As it sits right now, there is only one way in and out of the Flandreau Indian School campus, but for many years, an alternative route was available for those looking to get to the north side of town. There is a good chance that Flandreau will get that route back thanks to the City Councilís decision last Monday to have Civil Design inspect the bridge.
The idea is to re-open the bridge to alternating, one lane traffic, regulated by a stop sign on each side, with some form of lightweight barriers that force the drivers to the east side of the bridge.
Due to some uncertain structural issues, the Crescent Street Bridge was shut down in 2009, but it was not because the bridge was inoperable.
There were concerns that the west side of the bridge had some weak points around the rails, and the city was told they could keep the bridge open, if they could guarantee that cars would stay on the east side of the bridge. The issue became, how do you guarantee that without adding additional dead weight to the already questionable west side in the form of concrete barriers.
So the bridge was closed and those concrete barriers were placed on the north and south ends to ensure nobody would pass.
Why open it now? Alderman Brad Bjerke believes it is at least worth looking in to. ďI feel for what it would cost us to re-open that, I think we should take a step to try. As opposed to letting it sit as is.Ē
That cost would be $1,500, but an 80% reimbursement from the South Dakota Department of Transportation would put the cities cost at just $300 for the inspection.
Civil Design will then have to report their findings to the Council at a regularly scheduled meeting, where the Alderman will determine whether to open up the roadway again or not.
Are there any other options? Well, yes, but none that seem to be as immediate and financially reasonable as this one.
The Bureau of Indian Affairs and Bureau of Indian Education have been working with the city to get this project done for a while now and are willing to help financially, but it seems that if the city takes that route, it would take at least 10 years to raise the funds to rebuild the bridge.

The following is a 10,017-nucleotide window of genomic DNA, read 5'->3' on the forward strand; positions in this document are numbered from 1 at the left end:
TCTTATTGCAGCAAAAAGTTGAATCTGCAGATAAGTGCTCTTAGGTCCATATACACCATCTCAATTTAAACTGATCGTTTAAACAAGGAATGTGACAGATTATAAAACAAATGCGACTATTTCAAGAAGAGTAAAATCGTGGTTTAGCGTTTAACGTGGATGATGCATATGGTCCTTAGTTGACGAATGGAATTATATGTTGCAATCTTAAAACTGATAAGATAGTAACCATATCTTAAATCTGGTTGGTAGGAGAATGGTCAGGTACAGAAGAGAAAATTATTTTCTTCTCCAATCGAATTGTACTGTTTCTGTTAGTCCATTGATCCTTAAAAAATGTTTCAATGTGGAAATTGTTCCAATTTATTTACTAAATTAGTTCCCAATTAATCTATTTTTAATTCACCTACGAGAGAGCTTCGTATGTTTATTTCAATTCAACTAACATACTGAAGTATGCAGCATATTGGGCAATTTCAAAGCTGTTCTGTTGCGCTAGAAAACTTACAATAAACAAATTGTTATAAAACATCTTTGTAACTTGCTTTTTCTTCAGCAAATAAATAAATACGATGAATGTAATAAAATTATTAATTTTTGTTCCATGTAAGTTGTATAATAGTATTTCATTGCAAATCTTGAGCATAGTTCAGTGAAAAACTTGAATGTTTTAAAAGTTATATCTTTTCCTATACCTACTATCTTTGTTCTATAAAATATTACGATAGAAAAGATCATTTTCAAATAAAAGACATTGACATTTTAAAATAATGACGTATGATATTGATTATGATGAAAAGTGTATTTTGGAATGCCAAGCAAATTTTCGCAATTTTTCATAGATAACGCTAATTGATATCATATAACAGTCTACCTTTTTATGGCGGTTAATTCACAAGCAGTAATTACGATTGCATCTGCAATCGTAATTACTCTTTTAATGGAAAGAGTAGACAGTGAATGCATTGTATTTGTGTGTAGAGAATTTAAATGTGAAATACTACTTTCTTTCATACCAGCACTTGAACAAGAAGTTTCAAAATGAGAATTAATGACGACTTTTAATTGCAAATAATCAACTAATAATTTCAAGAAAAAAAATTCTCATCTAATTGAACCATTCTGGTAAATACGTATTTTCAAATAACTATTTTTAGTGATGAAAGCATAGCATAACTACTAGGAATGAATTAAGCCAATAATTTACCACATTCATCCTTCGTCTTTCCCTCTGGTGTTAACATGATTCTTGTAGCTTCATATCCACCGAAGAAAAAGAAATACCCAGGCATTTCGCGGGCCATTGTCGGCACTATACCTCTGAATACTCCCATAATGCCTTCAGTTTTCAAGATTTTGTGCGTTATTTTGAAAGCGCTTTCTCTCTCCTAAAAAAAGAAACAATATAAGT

The other option is through the State. Every government owned bridge, which this is, is on a list that determines when the bridge will be rebuilt or repaired. This seems like a real good option, but right now, the bridge is still 10 or 12 years away from seeing its name drawn.
So really, a $300 inspection, a few cones and a couple stop signs seem to be the most feasible and timely option for the city.
The council did raise a few concerns about the project. Although it is believed the bridge would cut down on the time it takes emergency responders to get to the north side via Highway 13, members of those crews say that is just not true.
ďThere isnít that much [difference], Iíve timed it with a stopwatch,Ē said Mayor Mark Bonrud who also works for the Moody County Ambulance Service.
Also, how do you prohibit oversized vehicles from traveling on the bridge? Depending on what Civil Design comes up with for their weight restrictions (currently the bridge is posted for 19 ton), they would prefer to keep the bridge to light car traffic and arenít even sure if a school bus or snow plow would safely travel across the bridge.
A lot of those questions will be answered after Civil Design completes their inspection, but until then, the people of Flandreau can still hold out hope that the bridge is getting a second chance.
The proposal by Civil Design was signed and returned in the middle of last week and it is not certain when they will be able to inspect the bridge and report their findings. The Council hopes to hear from them at either their February 4th or 19th meetings.